There are so many great things to love about hockey. The ice, the goals, the friendships and the lessons learned.
But one of those hardest lessons learned can come by way of one of the more difficult and disliked aspects of playing sports: getting cut.
“From a coaching standpoint, it’s the toughest couple of days of the season for us,” said Aaron Johnson, head coach of the Buffalo boys’ varsity team. “I know that it’s hard for me, and it’s nothing compared to what the kids and the family are going through. But still, it is really tough for us when you have to make those decisions.”
There are only so many roster spots per hockey team, and not everyone can always be the top player on the A squad. While it might be hard to look past the disappointment in the moment and not have a skewed vision heading into the season, there are so many other areas to focus on in order to grow and improve throughout the year.
“It’s a marathon, not a sprint,” Johnson says of a player’s development path. “There are examples all over the hockey world of things that did not work out or pan out perfectly for players.
“Instead of looking at it as if their careers are over or their season is ruined, they have a growth mindset to communicate with the coach and ask questions with the coaches about things they can improve on. That’s the biggest thing.”
Johnson points to a former Buffalo player who didn’t make the varsity team as a sophomore, forcing him to play with the Junior Gold team. Fast forward to his junior and senior seasons, “he was a big part of our varsity program in the last few years.”
A player who takes control of his or her destiny with support from mom and dad will find success down the road. Not to mention, sometimes it opens the door for new opportunities and roles within a team. Think about it: Would you rather be on the fourth line with limited ice time on a top team or find a home on the first or second line with special teams appearances on a B or C team?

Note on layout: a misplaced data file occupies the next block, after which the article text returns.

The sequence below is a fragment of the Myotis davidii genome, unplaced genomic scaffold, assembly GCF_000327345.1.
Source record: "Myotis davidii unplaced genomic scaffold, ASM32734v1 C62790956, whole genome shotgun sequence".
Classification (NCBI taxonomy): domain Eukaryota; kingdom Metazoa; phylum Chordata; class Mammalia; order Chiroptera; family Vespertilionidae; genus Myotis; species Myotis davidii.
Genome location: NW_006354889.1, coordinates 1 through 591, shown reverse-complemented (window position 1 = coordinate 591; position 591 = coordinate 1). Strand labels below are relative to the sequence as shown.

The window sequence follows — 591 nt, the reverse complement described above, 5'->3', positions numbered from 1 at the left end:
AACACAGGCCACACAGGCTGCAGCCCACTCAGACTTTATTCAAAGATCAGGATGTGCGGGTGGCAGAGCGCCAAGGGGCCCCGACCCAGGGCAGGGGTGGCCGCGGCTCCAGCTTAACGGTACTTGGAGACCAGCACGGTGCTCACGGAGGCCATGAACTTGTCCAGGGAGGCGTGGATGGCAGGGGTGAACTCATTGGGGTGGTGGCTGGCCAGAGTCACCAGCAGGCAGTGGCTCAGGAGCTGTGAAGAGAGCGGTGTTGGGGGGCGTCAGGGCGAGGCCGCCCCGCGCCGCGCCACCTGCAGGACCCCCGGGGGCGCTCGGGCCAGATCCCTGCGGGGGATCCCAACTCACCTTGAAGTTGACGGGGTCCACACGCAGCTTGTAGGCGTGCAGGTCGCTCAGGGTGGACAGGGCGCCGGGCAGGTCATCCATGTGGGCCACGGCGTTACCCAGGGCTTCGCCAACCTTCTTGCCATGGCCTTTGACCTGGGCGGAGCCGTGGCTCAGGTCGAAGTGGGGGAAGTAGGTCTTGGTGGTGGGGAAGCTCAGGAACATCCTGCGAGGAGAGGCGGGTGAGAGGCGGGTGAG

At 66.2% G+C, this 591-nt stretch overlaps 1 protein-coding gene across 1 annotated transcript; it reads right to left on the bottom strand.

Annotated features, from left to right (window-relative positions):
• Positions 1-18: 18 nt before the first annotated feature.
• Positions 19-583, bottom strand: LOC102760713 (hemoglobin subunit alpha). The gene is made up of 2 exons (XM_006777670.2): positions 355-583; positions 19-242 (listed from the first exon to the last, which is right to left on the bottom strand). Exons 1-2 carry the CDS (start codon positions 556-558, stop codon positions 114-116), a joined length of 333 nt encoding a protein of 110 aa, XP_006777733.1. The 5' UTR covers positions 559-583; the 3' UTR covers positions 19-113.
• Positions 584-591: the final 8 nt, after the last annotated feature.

“Sometimes it might allow you to be more of a leader in that group,” said Johnson. “Maybe you’re the lead player on the power play, or you’ll be put in both penalty killing and power play situations where, if you were on a higher team, maybe you wouldn’t get that experience.
“It’s OK to be the best player on a team that might not be what you deem the best.”
Johnson also urges players and family to remember that a cut is never made from a personal standpoint.
“We all understand the time, energy and effort, the character of our kids, and how the family is building them into a hockey player,” he said. “It’s an extremely difficult thing when you are making those decisions. But you have to try to make decisions that you think are best for your program, and a lot of times, although the kids and families might not feel at the time that decision was right, or it might not be the one they are looking for at the time, it in fact might be the best one for their development.”